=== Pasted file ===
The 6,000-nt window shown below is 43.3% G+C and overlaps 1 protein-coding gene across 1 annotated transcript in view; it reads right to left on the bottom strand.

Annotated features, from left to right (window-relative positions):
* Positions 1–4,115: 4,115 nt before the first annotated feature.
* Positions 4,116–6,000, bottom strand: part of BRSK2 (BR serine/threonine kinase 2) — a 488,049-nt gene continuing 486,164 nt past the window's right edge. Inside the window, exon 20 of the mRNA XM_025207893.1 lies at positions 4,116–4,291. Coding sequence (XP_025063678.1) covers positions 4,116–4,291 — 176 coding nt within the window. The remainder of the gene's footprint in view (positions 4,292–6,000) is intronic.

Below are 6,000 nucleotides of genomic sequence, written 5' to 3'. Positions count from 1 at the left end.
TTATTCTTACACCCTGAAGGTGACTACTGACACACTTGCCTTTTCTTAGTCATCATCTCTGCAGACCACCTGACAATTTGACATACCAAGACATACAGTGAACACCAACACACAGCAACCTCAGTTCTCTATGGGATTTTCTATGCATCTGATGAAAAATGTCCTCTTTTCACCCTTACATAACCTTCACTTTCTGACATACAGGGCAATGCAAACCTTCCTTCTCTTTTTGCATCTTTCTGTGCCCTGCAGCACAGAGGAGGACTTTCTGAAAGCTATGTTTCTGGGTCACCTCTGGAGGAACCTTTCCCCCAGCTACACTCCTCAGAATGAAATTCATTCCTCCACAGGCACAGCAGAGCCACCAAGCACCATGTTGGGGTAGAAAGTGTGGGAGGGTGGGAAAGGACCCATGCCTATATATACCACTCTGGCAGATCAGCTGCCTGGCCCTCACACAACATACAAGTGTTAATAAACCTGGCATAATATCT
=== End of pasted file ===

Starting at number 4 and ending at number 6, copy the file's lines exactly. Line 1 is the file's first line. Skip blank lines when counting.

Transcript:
* Positions 4,116–6,000, bottom strand: part of BRSK2 (BR serine/threonine kinase 2) — a 488,049-nt gene continuing 486,164 nt past the window's right edge. Inside the window, exon 20 of the mRNA XM_025207893.1 lies at positions 4,116–4,291. Coding sequence (XP_025063678.1) covers positions 4,116–4,291 — 176 coding nt within the window. The remainder of the gene's footprint in view (positions 4,292–6,000) is intronic.

Below are 6,000 nucleotides of genomic sequence, written 5' to 3'. Positions count from 1 at the left end.
TTATTCTTACACCCTGAAGGTGACTACTGACACACTTGCCTTTTCTTAGTCATCATCTCTGCAGACCACCTGACAATTTGACATACCAAGACATACAGTGAACACCAACACACAGCAACCTCAGTTCTCTATGGGATTTTCTATGCATCTGATGAAAAATGTCCTCTTTTCACCCTTACATAACCTTCACTTTCTGACATACAGGGCAATGCAAACCTTCCTTCTCTTTTTGCATCTTTCTGTGCCCTGCAGCACAGAGGAGGACTTTCTGAAAGCTATGTTTCTGGGTCACCTCTGGAGGAACCTTTCCCCCAGCTACACTCCTCAGAATGAAATTCATTCCTCCACAGGCACAGCAGAGCCACCAAGCACCATGTTGGGGTAGAAAGTGTGGGAGGGTGGGAAAGGACCCATGCCTATATATACCACTCTGGCAGATCAGCTGCCTGGCCCTCACACAACATACAAGTGTTAATAAACCTGGCATAATATCT